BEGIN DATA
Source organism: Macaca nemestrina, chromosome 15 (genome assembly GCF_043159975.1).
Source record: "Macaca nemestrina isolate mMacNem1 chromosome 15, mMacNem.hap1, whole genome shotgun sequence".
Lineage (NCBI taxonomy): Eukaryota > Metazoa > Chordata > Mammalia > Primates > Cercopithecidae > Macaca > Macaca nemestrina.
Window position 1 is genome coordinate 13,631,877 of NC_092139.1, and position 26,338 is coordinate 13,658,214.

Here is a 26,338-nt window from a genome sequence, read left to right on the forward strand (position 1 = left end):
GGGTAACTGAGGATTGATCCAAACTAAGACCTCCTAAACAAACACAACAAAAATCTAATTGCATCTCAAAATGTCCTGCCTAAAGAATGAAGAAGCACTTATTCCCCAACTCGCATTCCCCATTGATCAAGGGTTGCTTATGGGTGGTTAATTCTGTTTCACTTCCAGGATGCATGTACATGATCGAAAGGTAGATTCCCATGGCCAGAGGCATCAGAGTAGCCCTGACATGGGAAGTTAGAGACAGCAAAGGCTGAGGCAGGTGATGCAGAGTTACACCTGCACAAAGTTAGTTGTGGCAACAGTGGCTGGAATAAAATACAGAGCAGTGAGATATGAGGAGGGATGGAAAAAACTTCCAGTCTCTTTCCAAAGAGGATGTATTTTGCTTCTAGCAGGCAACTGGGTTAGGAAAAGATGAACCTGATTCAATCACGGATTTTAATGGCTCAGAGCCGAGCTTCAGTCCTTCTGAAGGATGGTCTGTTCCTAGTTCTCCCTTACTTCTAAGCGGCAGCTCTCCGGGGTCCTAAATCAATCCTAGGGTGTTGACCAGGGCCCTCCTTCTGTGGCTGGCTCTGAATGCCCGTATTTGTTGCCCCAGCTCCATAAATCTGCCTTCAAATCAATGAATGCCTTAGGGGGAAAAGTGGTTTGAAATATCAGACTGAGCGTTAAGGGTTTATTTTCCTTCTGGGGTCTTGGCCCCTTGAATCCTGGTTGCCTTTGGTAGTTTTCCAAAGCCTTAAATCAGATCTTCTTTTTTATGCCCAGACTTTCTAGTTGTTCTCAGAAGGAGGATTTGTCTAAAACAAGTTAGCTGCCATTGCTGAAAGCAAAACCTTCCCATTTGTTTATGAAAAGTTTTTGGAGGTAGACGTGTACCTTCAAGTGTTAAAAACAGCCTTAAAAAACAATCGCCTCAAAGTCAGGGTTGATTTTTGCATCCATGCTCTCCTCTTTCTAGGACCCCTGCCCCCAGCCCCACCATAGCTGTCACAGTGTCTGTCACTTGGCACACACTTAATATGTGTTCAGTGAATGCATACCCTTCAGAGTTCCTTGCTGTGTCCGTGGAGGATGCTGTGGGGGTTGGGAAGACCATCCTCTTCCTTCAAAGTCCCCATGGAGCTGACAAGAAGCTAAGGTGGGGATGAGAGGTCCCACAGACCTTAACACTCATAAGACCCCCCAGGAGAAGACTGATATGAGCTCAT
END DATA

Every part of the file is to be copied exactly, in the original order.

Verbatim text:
Source organism: Macaca nemestrina, chromosome 15 (genome assembly GCF_043159975.1).
Source record: "Macaca nemestrina isolate mMacNem1 chromosome 15, mMacNem.hap1, whole genome shotgun sequence".
Lineage (NCBI taxonomy): Eukaryota > Metazoa > Chordata > Mammalia > Primates > Cercopithecidae > Macaca > Macaca nemestrina.
Window position 1 is genome coordinate 13,631,877 of NC_092139.1, and position 26,338 is coordinate 13,658,214.

Here is a 26,338-nt window from a genome sequence, read left to right on the forward strand (position 1 = left end):
GGGTAACTGAGGATTGATCCAAACTAAGACCTCCTAAACAAACACAACAAAAATCTAATTGCATCTCAAAATGTCCTGCCTAAAGAATGAAGAAGCACTTATTCCCCAACTCGCATTCCCCATTGATCAAGGGTTGCTTATGGGTGGTTAATTCTGTTTCACTTCCAGGATGCATGTACATGATCGAAAGGTAGATTCCCATGGCCAGAGGCATCAGAGTAGCCCTGACATGGGAAGTTAGAGACAGCAAAGGCTGAGGCAGGTGATGCAGAGTTACACCTGCACAAAGTTAGTTGTGGCAACAGTGGCTGGAATAAAATACAGAGCAGTGAGATATGAGGAGGGATGGAAAAAACTTCCAGTCTCTTTCCAAAGAGGATGTATTTTGCTTCTAGCAGGCAACTGGGTTAGGAAAAGATGAACCTGATTCAATCACGGATTTTAATGGCTCAGAGCCGAGCTTCAGTCCTTCTGAAGGATGGTCTGTTCCTAGTTCTCCCTTACTTCTAAGCGGCAGCTCTCCGGGGTCCTAAATCAATCCTAGGGTGTTGACCAGGGCCCTCCTTCTGTGGCTGGCTCTGAATGCCCGTATTTGTTGCCCCAGCTCCATAAATCTGCCTTCAAATCAATGAATGCCTTAGGGGGAAAAGTGGTTTGAAATATCAGACTGAGCGTTAAGGGTTTATTTTCCTTCTGGGGTCTTGGCCCCTTGAATCCTGGTTGCCTTTGGTAGTTTTCCAAAGCCTTAAATCAGATCTTCTTTTTTATGCCCAGACTTTCTAGTTGTTCTCAGAAGGAGGATTTGTCTAAAACAAGTTAGCTGCCATTGCTGAAAGCAAAACCTTCCCATTTGTTTATGAAAAGTTTTTGGAGGTAGACGTGTACCTTCAAGTGTTAAAAACAGCCTTAAAAAACAATCGCCTCAAAGTCAGGGTTGATTTTTGCATCCATGCTCTCCTCTTTCTAGGACCCCTGCCCCCAGCCCCACCATAGCTGTCACAGTGTCTGTCACTTGGCACACACTTAATATGTGTTCAGTGAATGCATACCCTTCAGAGTTCCTTGCTGTGTCCGTGGAGGATGCTGTGGGGGTTGGGAAGACCATCCTCTTCCTTCAAAGTCCCCATGGAGCTGACAAGAAGCTAAGGTGGGGATGAGAGGTCCCACAGACCTTAACACTCATAAGACCCCCCAGGAGAAGACTGATATGAGCTCAT